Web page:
Small data, big insights
By DANIEL RUSSELL
We have all heard the claims: Big Data is the next frontier for innovation, competition, and productivity. Big Data is a management revolution. Big Data is the new currency. Clearly, the possibilities presented by Big Data are numerous.
Today, there are many examples of how large companies are tapping into Big Data to bring amazing new products and services to market.
Google Translate, for example, exploits word associations in massive databases of free-form text to yield a tool that can instantly translate Icelandic to Indonesian.
The 2012 US presidential campaign has been called the first “Big Data” election.
Organisations such as Netflix and Amazon tap into Big Data to identify the tastes and preferences of their respective customer bases and use this information to provide helpful and relevant real-time offers.
While large, global companies are relying more and more on Big Data, entrepreneurs tend to prefer using instinct to make decisions versus taking a data-oriented approach to decision making.
However, the 2011 movie Moneyball demonstrated that reliance on data analytics provided a clear advantage over human judgment (or instinct).
As George Bernard Shaw said:
“Beware of false knowledge; it is more dangerous than ignorance.”
Business decisions informed by analytics yield more value than decisions informed by instincts.
What about SMEs?
Despite the hype surrounding Big Data, most companies only need “small data”. Small and medium enterprises (SMEs) can also benefit from Big Data-style analytics in the same way as large, high-tech companies.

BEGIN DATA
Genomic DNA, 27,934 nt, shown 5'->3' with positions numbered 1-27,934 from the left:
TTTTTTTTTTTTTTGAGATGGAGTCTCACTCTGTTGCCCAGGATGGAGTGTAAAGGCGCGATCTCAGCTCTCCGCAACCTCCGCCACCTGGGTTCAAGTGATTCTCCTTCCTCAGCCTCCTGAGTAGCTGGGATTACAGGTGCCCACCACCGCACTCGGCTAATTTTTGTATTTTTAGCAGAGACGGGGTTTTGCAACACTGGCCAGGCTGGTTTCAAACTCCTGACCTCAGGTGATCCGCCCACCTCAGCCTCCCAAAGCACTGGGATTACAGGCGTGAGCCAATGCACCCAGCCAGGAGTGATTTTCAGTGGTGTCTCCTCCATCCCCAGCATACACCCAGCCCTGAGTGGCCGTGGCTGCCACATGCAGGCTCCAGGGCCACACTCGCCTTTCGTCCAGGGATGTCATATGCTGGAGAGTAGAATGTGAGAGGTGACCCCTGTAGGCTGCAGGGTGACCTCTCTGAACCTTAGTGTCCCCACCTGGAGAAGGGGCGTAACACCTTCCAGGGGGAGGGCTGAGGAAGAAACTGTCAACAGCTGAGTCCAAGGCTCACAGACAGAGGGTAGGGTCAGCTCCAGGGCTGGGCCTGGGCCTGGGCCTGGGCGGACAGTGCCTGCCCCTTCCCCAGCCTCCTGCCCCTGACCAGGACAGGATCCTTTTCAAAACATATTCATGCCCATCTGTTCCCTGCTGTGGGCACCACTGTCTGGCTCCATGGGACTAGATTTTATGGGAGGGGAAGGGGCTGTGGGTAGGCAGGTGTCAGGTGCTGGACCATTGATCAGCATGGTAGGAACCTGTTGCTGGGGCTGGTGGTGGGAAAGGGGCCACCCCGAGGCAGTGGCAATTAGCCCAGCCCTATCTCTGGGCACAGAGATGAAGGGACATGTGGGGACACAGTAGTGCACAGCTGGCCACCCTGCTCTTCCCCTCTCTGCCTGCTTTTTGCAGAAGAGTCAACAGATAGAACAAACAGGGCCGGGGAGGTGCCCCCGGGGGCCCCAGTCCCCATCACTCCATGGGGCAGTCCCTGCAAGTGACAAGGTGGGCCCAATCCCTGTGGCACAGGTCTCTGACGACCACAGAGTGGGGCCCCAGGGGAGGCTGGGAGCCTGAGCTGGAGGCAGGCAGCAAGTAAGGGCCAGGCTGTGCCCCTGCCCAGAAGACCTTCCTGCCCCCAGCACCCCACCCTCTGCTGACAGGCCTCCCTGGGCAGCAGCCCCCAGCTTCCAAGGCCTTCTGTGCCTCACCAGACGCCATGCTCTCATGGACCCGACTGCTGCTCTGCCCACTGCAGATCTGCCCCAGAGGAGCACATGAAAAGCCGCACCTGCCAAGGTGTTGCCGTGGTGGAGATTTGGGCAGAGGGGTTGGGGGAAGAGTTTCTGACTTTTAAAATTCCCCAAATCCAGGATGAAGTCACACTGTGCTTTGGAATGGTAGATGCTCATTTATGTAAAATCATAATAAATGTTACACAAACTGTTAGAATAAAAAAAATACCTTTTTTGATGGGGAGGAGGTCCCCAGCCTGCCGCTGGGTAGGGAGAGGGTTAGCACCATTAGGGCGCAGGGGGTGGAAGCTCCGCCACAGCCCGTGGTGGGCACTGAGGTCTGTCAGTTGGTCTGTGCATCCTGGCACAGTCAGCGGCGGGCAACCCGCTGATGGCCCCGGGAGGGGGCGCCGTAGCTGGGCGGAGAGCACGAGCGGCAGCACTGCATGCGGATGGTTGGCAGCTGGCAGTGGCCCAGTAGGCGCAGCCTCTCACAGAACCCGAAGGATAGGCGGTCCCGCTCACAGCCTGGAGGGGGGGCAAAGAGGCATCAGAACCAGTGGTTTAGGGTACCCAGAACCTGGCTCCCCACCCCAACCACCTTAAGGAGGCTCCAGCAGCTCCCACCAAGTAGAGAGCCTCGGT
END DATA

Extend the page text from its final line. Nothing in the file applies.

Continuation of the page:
Access to tools like BigQuery by Google, Hadoop, and NoSQL has made business analytics accessible to tech-savvy entrepreneurs.
Data visualisation tools such as iCharts, Raw, Google Charts, Bonsai, and many others make it easy for budding data scientists to make insights come to life.
While the data and tools are plentiful, many are still intimidated by Big Data.
Deloitte Analytics has worked with SMEs and large organisations who are just getting started with Big Data and provides five key steps to building sustainable analytics capabilities:
1. Identify the desired insights to drive business objectives
Perhaps the data scientist’s most important skill is the ability to understand the organisation’s questions, problems and strategic challenges, and then translating them into data analysis projects.
While some have argued that the scientific method is no longer needed in working with Big Data, we recommend that organisations continue to use specific domain knowledge, creativity, and critical thinking to develop hypotheses which are tested using analytics.
Famous mathematician John Tukey once said:
“Better to have an approximate answer to the right question than a precise answer to the wrong question.”
2. Identify existing data assets and future data requirements
Once one clearly understands the key insights needed to drive organisational performance, the next step is to identify what data exists to help inform the analysis.
Here too, data scientists will need to have good knowledge of the organisation’s operations, systems, and staff to learn what data is collected, how it is stored and accessed, as well as how to determine the accuracy of the data.
Often data scientists will have to use existing data as “proxy variables” to substitute for desired data that is not available.
Examples of “proxy variables” include gross domestic product as a proxy for standard of living, salary as a proxy for job seniority, company tenure as a proxy for expertise, and number of customer visits as a proxy for loyalty.
Clearly, one can think of many examples when the proxy variable would not substitute for the target variable, but generally the relationships hold.
More data may be needed to be able to conduct the necessary analysis and the organisation may choose to access data from other sources.
Many companies today “buy” data when their target variables are not available. Services like Amazon’s “mechanical turk” can help companies find participants online for focus groups and surveys.